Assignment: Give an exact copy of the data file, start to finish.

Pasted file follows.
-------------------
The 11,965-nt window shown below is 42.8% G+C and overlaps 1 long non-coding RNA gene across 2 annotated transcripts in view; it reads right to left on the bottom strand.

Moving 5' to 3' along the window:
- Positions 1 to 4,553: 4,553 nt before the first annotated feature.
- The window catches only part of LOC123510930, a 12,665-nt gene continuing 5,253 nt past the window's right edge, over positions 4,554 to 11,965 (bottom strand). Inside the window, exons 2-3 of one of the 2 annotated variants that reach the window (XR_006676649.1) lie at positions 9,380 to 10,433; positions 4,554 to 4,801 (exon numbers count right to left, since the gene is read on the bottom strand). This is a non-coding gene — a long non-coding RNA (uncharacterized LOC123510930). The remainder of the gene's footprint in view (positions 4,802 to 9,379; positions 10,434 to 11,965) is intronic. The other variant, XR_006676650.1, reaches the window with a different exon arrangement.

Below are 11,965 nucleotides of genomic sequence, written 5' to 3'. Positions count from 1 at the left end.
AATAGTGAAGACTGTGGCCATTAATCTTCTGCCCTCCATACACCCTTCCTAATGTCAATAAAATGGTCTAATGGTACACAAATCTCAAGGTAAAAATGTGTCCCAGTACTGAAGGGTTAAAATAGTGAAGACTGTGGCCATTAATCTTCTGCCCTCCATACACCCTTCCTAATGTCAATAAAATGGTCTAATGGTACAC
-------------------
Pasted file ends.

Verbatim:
The 11,965-nt window shown below is 42.8% G+C and overlaps 1 long non-coding RNA gene across 2 annotated transcripts in view; it reads right to left on the bottom strand.

Moving 5' to 3' along the window:
- Positions 1 to 4,553: 4,553 nt before the first annotated feature.
- The window catches only part of LOC123510930, a 12,665-nt gene continuing 5,253 nt past the window's right edge, over positions 4,554 to 11,965 (bottom strand). Inside the window, exons 2-3 of one of the 2 annotated variants that reach the window (XR_006676649.1) lie at positions 9,380 to 10,433; positions 4,554 to 4,801 (exon numbers count right to left, since the gene is read on the bottom strand). This is a non-coding gene — a long non-coding RNA (uncharacterized LOC123510930). The remainder of the gene's footprint in view (positions 4,802 to 9,379; positions 10,434 to 11,965) is intronic. The other variant, XR_006676650.1, reaches the window with a different exon arrangement.

Below are 11,965 nucleotides of genomic sequence, written 5' to 3'. Positions count from 1 at the left end.
AATAGTGAAGACTGTGGCCATTAATCTTCTGCCCTCCATACACCCTTCCTAATGTCAATAAAATGGTCTAATGGTACACAAATCTCAAGGTAAAAATGTGTCCCAGTACTGAAGGGTTAAAATAGTGAAGACTGTGGCCATTAATCTTCTGCCCTCCATACACCCTTCCTAATGTCAATAAAATGGTCTAATGGTACAC